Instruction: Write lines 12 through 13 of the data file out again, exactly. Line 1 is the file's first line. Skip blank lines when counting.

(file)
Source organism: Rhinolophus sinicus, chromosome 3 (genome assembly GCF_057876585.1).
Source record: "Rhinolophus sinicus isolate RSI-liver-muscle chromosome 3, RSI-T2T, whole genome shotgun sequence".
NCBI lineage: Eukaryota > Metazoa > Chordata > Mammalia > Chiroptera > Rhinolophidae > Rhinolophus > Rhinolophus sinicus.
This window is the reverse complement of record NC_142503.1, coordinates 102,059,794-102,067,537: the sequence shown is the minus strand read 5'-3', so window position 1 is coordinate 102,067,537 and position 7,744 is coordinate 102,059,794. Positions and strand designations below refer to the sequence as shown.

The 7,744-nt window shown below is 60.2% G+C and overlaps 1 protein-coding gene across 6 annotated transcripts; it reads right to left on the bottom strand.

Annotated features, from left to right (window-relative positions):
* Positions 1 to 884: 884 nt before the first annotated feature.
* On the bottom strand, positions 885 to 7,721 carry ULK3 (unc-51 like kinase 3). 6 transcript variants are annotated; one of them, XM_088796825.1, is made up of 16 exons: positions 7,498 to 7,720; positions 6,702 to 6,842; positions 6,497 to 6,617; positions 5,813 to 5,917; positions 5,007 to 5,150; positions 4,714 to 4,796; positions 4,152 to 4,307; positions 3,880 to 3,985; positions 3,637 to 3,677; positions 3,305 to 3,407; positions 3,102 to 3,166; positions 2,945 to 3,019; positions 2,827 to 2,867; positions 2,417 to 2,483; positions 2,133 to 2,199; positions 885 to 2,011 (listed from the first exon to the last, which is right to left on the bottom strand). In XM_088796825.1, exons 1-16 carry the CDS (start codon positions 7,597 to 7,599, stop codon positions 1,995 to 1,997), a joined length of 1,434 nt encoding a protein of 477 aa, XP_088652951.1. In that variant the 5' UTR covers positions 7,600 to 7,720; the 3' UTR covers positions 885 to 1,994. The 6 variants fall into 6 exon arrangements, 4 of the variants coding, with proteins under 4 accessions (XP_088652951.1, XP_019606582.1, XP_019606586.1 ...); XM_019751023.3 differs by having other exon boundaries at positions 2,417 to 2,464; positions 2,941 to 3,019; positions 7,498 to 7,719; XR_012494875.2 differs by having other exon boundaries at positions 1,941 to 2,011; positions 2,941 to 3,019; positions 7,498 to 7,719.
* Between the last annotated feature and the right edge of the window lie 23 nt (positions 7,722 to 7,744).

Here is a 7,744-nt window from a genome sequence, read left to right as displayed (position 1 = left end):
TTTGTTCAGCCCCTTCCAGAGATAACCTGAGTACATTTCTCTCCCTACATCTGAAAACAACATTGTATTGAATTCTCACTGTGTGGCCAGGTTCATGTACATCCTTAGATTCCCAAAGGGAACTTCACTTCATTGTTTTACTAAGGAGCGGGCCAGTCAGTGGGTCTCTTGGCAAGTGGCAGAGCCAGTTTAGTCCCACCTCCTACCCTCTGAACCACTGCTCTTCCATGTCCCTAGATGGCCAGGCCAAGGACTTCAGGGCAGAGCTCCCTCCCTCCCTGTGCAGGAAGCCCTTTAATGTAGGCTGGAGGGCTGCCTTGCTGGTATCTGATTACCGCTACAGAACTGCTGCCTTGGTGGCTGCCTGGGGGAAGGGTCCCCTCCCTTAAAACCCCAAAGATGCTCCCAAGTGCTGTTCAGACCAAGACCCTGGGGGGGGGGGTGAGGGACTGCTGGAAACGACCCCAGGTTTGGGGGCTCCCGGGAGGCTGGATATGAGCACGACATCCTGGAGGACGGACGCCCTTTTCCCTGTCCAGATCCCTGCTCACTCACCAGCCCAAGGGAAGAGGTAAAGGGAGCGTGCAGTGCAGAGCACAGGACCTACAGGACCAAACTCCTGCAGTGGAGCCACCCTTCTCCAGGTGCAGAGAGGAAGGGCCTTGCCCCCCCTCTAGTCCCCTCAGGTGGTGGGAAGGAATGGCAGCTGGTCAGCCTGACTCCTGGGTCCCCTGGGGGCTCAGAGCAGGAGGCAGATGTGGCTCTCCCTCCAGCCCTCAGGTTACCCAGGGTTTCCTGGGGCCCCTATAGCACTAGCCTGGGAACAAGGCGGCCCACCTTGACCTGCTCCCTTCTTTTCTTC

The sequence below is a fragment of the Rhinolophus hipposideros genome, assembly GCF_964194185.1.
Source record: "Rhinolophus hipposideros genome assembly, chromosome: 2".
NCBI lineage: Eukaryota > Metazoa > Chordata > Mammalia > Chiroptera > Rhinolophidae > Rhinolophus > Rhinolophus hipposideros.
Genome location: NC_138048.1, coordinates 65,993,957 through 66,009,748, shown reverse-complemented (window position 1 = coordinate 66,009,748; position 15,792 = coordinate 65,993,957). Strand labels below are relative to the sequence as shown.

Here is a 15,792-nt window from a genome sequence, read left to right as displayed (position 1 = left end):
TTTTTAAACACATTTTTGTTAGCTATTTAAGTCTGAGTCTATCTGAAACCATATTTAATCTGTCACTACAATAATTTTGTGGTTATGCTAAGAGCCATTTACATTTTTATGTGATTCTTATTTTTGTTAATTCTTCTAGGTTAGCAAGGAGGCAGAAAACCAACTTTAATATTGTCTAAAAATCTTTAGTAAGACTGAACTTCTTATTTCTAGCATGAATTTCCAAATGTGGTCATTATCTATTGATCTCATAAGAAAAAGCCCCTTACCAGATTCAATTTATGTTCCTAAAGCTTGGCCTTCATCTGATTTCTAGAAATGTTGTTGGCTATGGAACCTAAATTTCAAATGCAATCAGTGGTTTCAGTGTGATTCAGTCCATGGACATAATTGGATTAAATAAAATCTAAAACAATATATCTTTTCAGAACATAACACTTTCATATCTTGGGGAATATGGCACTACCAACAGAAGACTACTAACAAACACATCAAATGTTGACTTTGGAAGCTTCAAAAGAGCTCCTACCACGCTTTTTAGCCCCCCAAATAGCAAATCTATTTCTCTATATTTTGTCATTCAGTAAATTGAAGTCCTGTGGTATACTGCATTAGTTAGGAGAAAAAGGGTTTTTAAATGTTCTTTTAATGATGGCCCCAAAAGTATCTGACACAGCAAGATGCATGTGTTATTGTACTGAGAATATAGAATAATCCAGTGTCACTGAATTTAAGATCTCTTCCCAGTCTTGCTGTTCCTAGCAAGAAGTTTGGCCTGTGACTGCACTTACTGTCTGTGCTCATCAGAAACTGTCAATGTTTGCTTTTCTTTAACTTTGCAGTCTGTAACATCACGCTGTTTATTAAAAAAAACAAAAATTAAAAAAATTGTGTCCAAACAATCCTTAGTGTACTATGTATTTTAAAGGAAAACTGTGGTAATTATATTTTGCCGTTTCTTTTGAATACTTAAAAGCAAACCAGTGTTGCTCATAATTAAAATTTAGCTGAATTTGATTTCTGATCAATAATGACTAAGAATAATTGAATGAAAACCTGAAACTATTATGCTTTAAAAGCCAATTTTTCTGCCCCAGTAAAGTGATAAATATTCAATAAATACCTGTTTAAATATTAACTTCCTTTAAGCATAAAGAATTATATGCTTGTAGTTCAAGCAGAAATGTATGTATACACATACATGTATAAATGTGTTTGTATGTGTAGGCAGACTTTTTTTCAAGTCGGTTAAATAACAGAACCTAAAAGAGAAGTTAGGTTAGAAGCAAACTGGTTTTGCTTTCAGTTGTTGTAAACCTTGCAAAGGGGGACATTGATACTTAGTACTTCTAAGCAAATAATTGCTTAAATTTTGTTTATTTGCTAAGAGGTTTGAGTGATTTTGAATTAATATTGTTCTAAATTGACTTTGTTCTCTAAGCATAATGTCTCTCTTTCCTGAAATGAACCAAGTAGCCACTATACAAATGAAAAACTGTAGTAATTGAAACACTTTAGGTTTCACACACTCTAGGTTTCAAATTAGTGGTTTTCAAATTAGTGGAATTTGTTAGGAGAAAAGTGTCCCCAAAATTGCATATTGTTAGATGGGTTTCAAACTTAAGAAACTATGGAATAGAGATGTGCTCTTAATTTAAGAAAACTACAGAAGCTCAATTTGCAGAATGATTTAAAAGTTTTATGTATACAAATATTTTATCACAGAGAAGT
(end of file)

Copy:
The sequence below is a fragment of the Rhinolophus hipposideros genome, assembly GCF_964194185.1.
Source record: "Rhinolophus hipposideros genome assembly, chromosome: 2".